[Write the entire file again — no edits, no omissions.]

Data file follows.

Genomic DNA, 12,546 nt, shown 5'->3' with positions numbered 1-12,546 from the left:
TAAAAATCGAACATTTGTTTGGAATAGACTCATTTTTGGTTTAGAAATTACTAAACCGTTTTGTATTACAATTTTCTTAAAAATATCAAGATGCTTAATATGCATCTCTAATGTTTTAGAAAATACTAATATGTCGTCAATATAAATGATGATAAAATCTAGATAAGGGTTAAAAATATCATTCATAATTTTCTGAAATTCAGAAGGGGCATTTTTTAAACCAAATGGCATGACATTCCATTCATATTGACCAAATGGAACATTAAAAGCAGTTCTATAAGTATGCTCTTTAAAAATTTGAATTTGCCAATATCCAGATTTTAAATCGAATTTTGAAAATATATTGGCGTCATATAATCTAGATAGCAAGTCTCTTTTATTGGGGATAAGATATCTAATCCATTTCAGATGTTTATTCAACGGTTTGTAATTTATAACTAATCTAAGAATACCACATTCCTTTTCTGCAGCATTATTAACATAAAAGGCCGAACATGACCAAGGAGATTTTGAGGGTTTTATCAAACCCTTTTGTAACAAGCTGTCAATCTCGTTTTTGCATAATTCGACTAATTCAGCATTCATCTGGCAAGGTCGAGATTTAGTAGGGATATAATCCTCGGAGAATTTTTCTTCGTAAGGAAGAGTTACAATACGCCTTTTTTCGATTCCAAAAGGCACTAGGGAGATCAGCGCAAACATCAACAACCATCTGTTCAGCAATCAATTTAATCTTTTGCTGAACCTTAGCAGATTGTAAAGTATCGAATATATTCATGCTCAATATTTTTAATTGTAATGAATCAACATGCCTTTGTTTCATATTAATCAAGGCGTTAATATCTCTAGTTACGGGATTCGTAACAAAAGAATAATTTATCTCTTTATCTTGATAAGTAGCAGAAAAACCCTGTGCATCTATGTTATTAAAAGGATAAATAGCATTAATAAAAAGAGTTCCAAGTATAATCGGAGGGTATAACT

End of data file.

Genomic DNA, 12,546 nt, shown 5'->3' with positions numbered 1-12,546 from the left:
TAAAAATCGAACATTTGTTTGGAATAGACTCATTTTTGGTTTAGAAATTACTAAACCGTTTTGTATTACAATTTTCTTAAAAATATCAAGATGCTTAATATGCATCTCTAATGTTTTAGAAAATACTAATATGTCGTCAATATAAATGATGATAAAATCTAGATAAGGGTTAAAAATATCATTCATAATTTTCTGAAATTCAGAAGGGGCATTTTTTAAACCAAATGGCATGACATTCCATTCATATTGACCAAATGGAACATTAAAAGCAGTTCTATAAGTATGCTCTTTAAAAATTTGAATTTGCCAATATCCAGATTTTAAATCGAATTTTGAAAATATATTGGCGTCATATAATCTAGATAGCAAGTCTCTTTTATTGGGGATAAGATATCTAATCCATTTCAGATGTTTATTCAACGGTTTGTAATTTATAACTAATCTAAGAATACCACATTCCTTTTCTGCAGCATTATTAACATAAAAGGCCGAACATGACCAAGGAGATTTTGAGGGTTTTATCAAACCCTTTTGTAACAAGCTGTCAATCTCGTTTTTGCATAATTCGACTAATTCAGCATTCATCTGGCAAGGTCGAGATTTAGTAGGGATATAATCCTCGGAGAATTTTTCTTCGTAAGGAAGAGTTACAATACGCCTTTTTTCGATTCCAAAAGGCACTAGGGAGATCAGCGCAAACATCAACAACCATCTGTTCAGCAATCAATTTAATCTTTTGCTGAACCTTAGCAGATTGTAAAGTATCGAATATATTCATGCTCAATATTTTTAATTGTAATGAATCAACATGCCTTTGTTTCATATTAATCAAGGCGTTAATATCTCTAGTTACGGGATTCGTAACAAAAGAATAATTTATCTCTTTATCTTGATAAGTAGCAGAAAAACCCTGTGCATCTATGTTATTAAAAGGATAAATAGCATTAATAAAAAGAGTTCCAAGTATAATCGGAGGGTATAACT